Remembrance

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Thursday, November 14, 2019

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Jerome Robbins

Jerome Robbins (Oct 11, 1918 - Jul 29, 1998) made the most freighted political choice of his life at the fraught intersection of career, family, religion and sexuality. The conflict between those forces is unenviable, but telling. If one were looking to identify a quintessentially Jewish American genius of the 20th century, Robbins’s mix of brilliance and neuroses, rebellion and fascination with tradition — along with his struggle to define himself and his work as equally American and Jewish, his broad sympathy for the status of the outsider, and his guilt — would make him a worthy choice.

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Toledo Descovers the Magic of the Itsmo de Tehuantepec in Mexico

Francisco Toledo, the celebrated Mexican artist and cultural philanthropist who drew on his indigenous pre-Colombian heritage to create striking works suffused with shamanistic animal imagery, died on Thursday. He was 79. Mr. Toledo was regarded by many as Mexico’s greatest living artist, one who could trace his lineage to the Zapotecs, who flourished before the 16th-century Spanish conquests in what is now the southern state of Oaxaca, his native region. His paintings, drawings, prints, collages, tapestries and ceramics were largely inspired by that heritage.

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Image of World War I hero Marcelino Serna 2

On April 26, 1896, in Chihuahua, Mexico, Marcelino Serna was born into a very poor family. He left home at the age of twenty, and crossed the border into the United States, traveling to El Paso, Texas to find a job and improve his life. Since he didn’t speak English, he had to take low-paying jobs and was soon working in Denver, Colorado on a sugar beet farm. When the United States declared war on Germany in April 1917, Serna was in Denver working with a group of men who were picked up by federal officers checking the draft status of potential soldiers. To prevent his deportation to Mexico, Serna volunteered to join the Army.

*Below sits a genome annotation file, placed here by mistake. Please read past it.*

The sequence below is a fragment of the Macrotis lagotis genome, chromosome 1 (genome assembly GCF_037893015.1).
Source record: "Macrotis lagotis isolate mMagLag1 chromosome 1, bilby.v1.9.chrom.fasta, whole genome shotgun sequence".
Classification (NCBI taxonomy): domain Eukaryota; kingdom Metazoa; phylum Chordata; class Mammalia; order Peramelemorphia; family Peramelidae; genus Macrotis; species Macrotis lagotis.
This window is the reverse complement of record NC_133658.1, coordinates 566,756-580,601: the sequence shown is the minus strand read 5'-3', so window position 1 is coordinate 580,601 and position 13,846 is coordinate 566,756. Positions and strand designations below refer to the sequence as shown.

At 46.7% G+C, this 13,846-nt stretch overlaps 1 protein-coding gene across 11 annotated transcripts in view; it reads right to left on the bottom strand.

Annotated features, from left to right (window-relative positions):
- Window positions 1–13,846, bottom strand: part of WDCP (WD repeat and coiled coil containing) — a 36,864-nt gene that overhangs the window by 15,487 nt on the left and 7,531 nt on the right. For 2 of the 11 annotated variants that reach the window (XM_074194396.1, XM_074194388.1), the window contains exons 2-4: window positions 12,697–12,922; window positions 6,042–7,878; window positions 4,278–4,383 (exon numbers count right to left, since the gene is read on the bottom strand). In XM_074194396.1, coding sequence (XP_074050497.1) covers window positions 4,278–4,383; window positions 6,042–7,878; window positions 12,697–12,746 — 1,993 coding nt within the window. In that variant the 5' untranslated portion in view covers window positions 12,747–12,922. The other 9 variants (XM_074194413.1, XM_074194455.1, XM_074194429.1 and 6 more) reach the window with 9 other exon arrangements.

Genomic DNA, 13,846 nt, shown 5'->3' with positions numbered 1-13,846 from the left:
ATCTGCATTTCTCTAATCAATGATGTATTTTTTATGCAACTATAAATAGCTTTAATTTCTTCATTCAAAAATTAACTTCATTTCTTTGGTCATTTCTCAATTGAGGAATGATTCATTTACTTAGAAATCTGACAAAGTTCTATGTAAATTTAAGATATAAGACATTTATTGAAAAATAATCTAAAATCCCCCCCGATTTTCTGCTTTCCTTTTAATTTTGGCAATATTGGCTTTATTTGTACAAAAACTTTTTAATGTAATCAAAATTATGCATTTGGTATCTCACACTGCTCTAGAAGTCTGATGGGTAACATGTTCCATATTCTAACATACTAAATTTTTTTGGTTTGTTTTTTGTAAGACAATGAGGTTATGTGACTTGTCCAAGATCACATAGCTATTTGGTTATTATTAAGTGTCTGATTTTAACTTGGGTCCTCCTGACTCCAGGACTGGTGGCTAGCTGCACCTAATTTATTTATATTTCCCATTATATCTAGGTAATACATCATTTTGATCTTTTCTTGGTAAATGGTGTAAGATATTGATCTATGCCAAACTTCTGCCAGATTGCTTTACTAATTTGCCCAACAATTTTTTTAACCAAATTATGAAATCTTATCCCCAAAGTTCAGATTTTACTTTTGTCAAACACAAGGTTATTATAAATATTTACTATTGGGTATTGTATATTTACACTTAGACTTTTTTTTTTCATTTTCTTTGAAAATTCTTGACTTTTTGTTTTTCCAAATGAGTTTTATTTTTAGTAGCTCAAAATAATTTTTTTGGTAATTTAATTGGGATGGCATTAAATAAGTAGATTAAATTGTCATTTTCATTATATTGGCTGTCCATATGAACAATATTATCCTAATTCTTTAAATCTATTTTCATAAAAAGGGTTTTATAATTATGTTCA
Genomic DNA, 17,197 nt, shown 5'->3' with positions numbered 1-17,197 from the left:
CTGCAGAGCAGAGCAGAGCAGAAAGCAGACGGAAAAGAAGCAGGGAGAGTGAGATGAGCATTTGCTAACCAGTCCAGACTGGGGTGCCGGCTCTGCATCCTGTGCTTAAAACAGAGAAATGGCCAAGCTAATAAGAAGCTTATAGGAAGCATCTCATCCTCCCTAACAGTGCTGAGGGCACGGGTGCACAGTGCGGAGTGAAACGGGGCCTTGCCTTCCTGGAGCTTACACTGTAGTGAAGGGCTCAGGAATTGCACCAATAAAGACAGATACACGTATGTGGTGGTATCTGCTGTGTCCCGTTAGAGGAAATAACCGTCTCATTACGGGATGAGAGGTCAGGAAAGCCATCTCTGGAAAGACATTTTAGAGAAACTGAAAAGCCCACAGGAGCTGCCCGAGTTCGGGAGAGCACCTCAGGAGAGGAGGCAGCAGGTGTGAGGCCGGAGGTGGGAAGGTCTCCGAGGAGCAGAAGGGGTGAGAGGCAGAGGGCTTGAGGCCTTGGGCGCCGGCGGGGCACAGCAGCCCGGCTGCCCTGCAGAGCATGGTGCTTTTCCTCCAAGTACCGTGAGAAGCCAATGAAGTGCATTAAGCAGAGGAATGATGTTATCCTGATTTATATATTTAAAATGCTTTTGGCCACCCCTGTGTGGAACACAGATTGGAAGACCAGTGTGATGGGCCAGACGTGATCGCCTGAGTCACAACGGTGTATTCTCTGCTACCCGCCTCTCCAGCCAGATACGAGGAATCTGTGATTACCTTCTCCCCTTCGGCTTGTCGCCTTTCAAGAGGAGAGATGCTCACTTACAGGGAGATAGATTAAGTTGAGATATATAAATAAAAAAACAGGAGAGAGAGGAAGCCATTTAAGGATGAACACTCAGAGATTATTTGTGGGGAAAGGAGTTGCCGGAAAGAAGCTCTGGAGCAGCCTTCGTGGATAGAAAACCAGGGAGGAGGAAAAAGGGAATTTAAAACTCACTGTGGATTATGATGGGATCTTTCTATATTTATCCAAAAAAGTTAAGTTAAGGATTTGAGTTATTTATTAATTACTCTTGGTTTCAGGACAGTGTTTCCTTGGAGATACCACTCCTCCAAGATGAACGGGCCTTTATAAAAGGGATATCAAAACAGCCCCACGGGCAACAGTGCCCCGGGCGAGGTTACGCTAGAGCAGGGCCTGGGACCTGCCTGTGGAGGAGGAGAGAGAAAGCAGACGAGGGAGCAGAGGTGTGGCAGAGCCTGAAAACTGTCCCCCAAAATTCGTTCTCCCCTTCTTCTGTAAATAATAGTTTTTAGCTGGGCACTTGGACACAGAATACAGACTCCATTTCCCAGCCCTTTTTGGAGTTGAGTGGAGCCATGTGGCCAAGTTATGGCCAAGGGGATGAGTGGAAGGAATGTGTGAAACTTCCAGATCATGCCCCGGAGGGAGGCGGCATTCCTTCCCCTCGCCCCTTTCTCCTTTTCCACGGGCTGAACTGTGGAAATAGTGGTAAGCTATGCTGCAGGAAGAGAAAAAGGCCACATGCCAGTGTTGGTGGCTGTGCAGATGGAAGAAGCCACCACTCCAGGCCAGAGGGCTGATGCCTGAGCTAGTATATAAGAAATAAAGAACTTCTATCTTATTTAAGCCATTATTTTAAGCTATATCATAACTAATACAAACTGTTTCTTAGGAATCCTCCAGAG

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allan touring

Alan Turing (June 23, 1912 - June 7, 1954) was once a hero in England. He helped the government crack German Codes during World War II and developed the Turning Machine, establishing the framework for today's modern computers and was generally regarded as one of the nation's brightest stars. Then, in 1952, Turing was outed, leading to a very public trial, conviction and chemically castrated for "gross indecency." He killed himself two years later.  Now, 60+ years on, the British government is honoring Turing by including him in a series of twelve new "Britons of Distinction" stamps set to be released to coincide with the year of the 100 anniversary of his birth. George Broadhead, secretary of the Humanist group the Pink Triangle Trust, celebrated Turing's inclusion in a press release. "This is richly deserved," he wrote. "It is well known that Turing was gay, but perhaps not so well known that he was a staunch atheist.

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FDR Memorial Wall Four Freedoms

The Four Freedoms were goals articulated by United States President Franklin D. Roosevelt on Monday, January 6, 1941. In an address known as the Four Freedoms speech (technically the 1941 State of the Union address), he proposed four fundamental freedoms that people "everywhere in the world" ought to enjoy:  Freedom of Speach   Freedom of Worship   Freedom from Want   Freedom from Fear.    The first two freedoms, of speech and religion, are protected by the First Amendment in the United States Constitution. His inclusion of the latter two freedoms went beyond the traditional Constitutional values protected by the U.S. Bill of Rights. Roosevelt endorsed a broader human right to economic security and anticipated what would become known decades later as the "human security" paradigm in social science and economic development. He also included the "freedom from fear" against national aggression and took it to the new United Nations he was setting up.